Inclusion Criteria:

  • Adult female 18 years to 45 years of age who experienced GDM within 52 weeks of index pregnancy
  • Actual BMI >25 kg/ m2
  • Written consent for participation in the study
  • Patient completed lactation
  • Dysglycemia (impaired fasting glucose [IFG}, impaired glucose tolerance [IGT} or IFG/IGT) and/or ß-cell dysfunction postpartum requiring pharmacological intervention (except type 1 or 2 diabetes)

Exclusion Criteria:

Personal or family history of medullary thyroid carcinoma or in patients with Multiple Endocrine Neoplasia syndrome type 2

  • History of pancreatitis
  • Significant cardiovascular, cerebrovascular, renal, or hepatobiliary diseases in the past (viral hepatitis, toxic hepatic damage, jaundice of unknown etiology)
  • Serum liver enzymes (AST and/or ALT levels) exceeding more than twice normal laboratory values
  • Uncontrolled hypertension (systolic blood pressure>150 mm Hg and/or diastolic blood pressure >90 mm Hg)
  • Fasting serum triglycerides ≥800 mg/dl at screening. Lipid-lowering medications must have been maintained at the same dose for 3 months prior to enrollment
  • Hematological profiles considered to be clinically significant
  • Cholestasis during the past pregnancy
  • Presence of contradictions for GLP-1 receptor agonist or metformin administration such as allergy or hypersensitivity
  • Current use of metformin, thiazolidinediones, dipeptidyl peptidase-4 inhibitors or GLP-1 receptor agonist medications.
  • Use of drugs known to exacerbate glucose tolerance.
  • Use of prescription or over-the-counter weight-loss drugs
  • Diabetes postpartum or history of diabetes or prior use of medications to treat diabetes except gestational diabetes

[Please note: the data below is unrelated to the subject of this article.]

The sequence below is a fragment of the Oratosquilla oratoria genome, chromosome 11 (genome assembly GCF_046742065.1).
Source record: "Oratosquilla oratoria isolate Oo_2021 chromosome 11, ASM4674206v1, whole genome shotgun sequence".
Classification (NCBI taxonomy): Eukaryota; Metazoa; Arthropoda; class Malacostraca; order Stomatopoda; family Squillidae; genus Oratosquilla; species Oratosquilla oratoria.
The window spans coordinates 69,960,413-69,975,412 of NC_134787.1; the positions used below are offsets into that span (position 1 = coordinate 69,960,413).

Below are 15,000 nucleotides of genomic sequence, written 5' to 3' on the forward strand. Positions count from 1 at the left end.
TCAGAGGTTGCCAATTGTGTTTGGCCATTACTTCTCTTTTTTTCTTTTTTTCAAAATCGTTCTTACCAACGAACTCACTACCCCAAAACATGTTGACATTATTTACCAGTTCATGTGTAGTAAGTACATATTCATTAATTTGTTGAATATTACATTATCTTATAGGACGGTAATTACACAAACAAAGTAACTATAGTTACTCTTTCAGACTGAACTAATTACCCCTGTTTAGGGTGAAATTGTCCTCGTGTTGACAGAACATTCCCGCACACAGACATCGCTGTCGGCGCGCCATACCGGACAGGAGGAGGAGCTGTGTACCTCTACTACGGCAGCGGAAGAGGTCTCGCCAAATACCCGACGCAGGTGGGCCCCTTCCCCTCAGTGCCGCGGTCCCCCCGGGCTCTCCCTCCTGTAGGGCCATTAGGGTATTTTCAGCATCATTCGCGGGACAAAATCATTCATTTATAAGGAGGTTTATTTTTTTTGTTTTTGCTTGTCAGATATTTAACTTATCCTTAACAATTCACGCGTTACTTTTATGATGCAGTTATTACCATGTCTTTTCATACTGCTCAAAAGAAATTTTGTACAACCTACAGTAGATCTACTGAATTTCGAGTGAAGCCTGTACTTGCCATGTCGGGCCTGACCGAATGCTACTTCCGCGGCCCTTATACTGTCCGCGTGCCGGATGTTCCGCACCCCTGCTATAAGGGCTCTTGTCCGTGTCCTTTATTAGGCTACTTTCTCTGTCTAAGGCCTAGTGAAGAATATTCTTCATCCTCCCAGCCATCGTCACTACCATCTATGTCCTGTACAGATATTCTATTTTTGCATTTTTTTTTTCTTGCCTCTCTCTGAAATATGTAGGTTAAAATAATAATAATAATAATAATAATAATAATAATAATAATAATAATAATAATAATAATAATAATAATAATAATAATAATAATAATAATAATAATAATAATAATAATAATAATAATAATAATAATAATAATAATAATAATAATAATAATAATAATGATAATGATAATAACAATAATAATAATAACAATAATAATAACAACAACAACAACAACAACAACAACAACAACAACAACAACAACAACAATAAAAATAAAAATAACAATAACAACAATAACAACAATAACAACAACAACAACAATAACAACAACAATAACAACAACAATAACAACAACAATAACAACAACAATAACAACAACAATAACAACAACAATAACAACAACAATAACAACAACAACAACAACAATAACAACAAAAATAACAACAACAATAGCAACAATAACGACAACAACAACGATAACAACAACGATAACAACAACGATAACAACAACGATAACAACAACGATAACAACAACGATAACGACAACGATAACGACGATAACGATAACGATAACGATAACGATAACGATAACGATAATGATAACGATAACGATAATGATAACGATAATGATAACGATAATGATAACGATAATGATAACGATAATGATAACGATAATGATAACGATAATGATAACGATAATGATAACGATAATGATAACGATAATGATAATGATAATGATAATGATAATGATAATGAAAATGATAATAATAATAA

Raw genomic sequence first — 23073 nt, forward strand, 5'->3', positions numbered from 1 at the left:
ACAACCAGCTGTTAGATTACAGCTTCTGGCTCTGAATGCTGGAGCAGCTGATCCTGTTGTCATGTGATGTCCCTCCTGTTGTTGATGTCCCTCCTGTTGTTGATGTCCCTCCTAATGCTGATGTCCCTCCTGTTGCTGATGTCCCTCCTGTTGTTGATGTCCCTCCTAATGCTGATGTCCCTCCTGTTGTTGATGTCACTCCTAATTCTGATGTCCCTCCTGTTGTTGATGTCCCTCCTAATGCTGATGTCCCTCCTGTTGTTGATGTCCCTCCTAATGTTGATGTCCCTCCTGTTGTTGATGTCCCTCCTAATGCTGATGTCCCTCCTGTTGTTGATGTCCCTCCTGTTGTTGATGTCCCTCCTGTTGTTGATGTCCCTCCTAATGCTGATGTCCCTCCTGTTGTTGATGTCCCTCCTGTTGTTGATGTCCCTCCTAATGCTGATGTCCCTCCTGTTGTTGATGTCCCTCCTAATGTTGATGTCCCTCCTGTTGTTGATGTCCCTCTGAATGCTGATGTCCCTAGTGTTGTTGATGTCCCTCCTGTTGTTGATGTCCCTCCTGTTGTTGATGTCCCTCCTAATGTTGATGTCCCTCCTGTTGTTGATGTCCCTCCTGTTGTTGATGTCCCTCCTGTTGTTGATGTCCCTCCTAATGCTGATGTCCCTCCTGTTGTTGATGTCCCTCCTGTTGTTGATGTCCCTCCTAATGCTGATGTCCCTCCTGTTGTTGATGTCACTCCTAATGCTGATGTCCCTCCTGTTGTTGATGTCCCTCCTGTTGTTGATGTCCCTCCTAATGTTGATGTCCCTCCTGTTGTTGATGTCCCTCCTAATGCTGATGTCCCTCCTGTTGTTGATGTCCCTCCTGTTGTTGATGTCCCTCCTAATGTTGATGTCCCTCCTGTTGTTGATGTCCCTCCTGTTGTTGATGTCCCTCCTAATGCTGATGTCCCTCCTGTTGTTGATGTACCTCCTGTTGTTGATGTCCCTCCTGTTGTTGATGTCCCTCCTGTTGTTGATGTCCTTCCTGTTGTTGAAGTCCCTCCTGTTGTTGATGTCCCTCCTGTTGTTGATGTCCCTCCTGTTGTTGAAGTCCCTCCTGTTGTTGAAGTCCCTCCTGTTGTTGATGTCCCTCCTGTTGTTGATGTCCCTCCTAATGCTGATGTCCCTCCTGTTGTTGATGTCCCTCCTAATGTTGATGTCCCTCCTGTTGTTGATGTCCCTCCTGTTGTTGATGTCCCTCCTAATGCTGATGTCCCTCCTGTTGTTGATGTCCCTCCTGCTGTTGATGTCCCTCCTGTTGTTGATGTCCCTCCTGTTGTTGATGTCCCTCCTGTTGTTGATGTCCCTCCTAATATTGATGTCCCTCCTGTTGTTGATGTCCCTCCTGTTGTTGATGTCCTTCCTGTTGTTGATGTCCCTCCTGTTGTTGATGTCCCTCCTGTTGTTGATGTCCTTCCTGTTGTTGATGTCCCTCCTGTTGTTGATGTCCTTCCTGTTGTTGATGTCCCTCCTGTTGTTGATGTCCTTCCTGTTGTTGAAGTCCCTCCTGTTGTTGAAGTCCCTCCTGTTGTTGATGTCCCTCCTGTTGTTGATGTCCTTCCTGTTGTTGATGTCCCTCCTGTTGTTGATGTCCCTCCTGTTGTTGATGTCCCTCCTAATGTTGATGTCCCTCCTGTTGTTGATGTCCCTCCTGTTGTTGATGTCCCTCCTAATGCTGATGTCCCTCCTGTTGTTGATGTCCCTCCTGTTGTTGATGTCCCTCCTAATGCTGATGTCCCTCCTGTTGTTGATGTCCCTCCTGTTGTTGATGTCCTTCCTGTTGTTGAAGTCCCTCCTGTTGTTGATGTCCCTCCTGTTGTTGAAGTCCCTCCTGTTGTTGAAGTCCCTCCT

• Creatinine clearance less than 60 ml/min
  • History or currently undergoing chemotherapy or radiotherapy for cancer
  • Pregnancy planned during the coming two years
  • Currently breastfeeding
  • Exclusion criteria include any condition, which in the opinion of the investigator would place the subject at increased risk or otherwise make the subject unsuitable for participation in the study
  Contacts and Locations
Choosing to participate in a study is an important personal decision. Talk with your doctor and family members or friends about deciding to join a study. To learn more about this study, you or your doctor may contact the study research staff using the Contacts provided below. For general information, see Learn About Clinical Studies.

Please refer to this study by its ClinicalTrials.gov identifier: NCT01234649

Contacts
Contact: Karen E Elkind-Hirsch, Ph.D. 225-231-5278 karen.elkind-hirsch@womans.org
Contact: Martha Paterson, M.D. 225-924-8947 marth.paterson@womans.org

Locations
United States, Louisiana
Woman's Hospital Recruiting
Baton Rouge, Louisiana, United States, 70815
Principal Investigator: Karen Elkind-Hirsch, Ph.D.         
Sub-Investigator: Martha Paterson, M.D.         
Sponsors and Collaborators
BC Women's Hospital & Health Centre
Novo Nordisk A/S
Investigators
Principal Investigator: Karen E Elkind-Hirsch, Ph.D. Woman's Hospital
Study Director: Martha Paterson, M.D. Woman's Hospital
  More Information

No publications provided

Responsible Party: Karen Elkind-Hirsch, Scientific Director of Research, BC Women's Hospital & Health Centre
ClinicalTrials.gov Identifier: NCT01234649     History of Changes
Other Study ID Numbers: RP10-012
Study First Received: November 3, 2010
Last Updated: July 14, 2014
Health Authority: United States: Food and Drug Administration

Keywords provided by BC Women's Hospital & Health Centre:
gestational diabetes mellitus
type 2 diabetes mellitus
metabolic dysfunction
impaired fasting glucose
impaired glucose tolerance
incretin mimetic

Additional relevant MeSH terms:
Diabetes Mellitus
Diabetes Mellitus, Type 2
Metabolic Syndrome X
Diabetes, Gestational
Glucose Intolerance
Glucose Metabolism Disorders
Metabolic Diseases
Endocrine System Diseases
Insulin Resistance
Hyperinsulinism
Pregnancy Complications
Hyperglycemia
Liraglutide
Metformin
Glucagon-Like Peptide 1
Hypoglycemic Agents
Physiological Effects of Drugs
Pharmacologic Actions
Incretins
Hormones
Hormones, Hormone Substitutes, and Hormone Antagonists

ClinicalTrials.gov processed this record on September 30, 2014